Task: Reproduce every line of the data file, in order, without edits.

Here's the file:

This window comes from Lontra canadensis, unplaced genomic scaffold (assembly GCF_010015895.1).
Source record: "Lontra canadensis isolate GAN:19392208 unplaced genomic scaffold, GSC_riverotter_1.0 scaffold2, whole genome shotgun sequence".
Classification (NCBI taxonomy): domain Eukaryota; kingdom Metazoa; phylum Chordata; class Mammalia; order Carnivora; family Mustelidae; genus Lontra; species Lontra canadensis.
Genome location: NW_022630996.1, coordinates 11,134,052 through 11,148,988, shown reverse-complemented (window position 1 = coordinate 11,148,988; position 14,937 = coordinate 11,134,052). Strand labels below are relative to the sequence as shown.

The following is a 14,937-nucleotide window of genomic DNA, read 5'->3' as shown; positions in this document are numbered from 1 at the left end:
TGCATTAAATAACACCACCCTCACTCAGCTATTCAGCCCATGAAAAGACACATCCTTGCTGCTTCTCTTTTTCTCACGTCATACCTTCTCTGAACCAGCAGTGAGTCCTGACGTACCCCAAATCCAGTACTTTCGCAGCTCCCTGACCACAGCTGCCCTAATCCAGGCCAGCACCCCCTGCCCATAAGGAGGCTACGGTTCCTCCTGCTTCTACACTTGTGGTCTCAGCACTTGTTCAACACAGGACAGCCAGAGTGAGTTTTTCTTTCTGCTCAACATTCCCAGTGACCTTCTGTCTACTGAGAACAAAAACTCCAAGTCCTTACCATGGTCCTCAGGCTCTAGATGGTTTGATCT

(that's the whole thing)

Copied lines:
This window comes from Lontra canadensis, unplaced genomic scaffold (assembly GCF_010015895.1).
Source record: "Lontra canadensis isolate GAN:19392208 unplaced genomic scaffold, GSC_riverotter_1.0 scaffold2, whole genome shotgun sequence".
Classification (NCBI taxonomy): domain Eukaryota; kingdom Metazoa; phylum Chordata; class Mammalia; order Carnivora; family Mustelidae; genus Lontra; species Lontra canadensis.
Genome location: NW_022630996.1, coordinates 11,134,052 through 11,148,988, shown reverse-complemented (window position 1 = coordinate 11,148,988; position 14,937 = coordinate 11,134,052). Strand labels below are relative to the sequence as shown.

The following is a 14,937-nucleotide window of genomic DNA, read 5'->3' as shown; positions in this document are numbered from 1 at the left end:
TGCATTAAATAACACCACCCTCACTCAGCTATTCAGCCCATGAAAAGACACATCCTTGCTGCTTCTCTTTTTCTCACGTCATACCTTCTCTGAACCAGCAGTGAGTCCTGACGTACCCCAAATCCAGTACTTTCGCAGCTCCCTGACCACAGCTGCCCTAATCCAGGCCAGCACCCCCTGCCCATAAGGAGGCTACGGTTCCTCCTGCTTCTACACTTGTGGTCTCAGCACTTGTTCAACACAGGACAGCCAGAGTGAGTTTTTCTTTCTGCTCAACATTCCCAGTGACCTTCTGTCTACTGAGAACAAAAACTCCAAGTCCTTACCATGGTCCTCAGGCTCTAGATGGTTTGATCT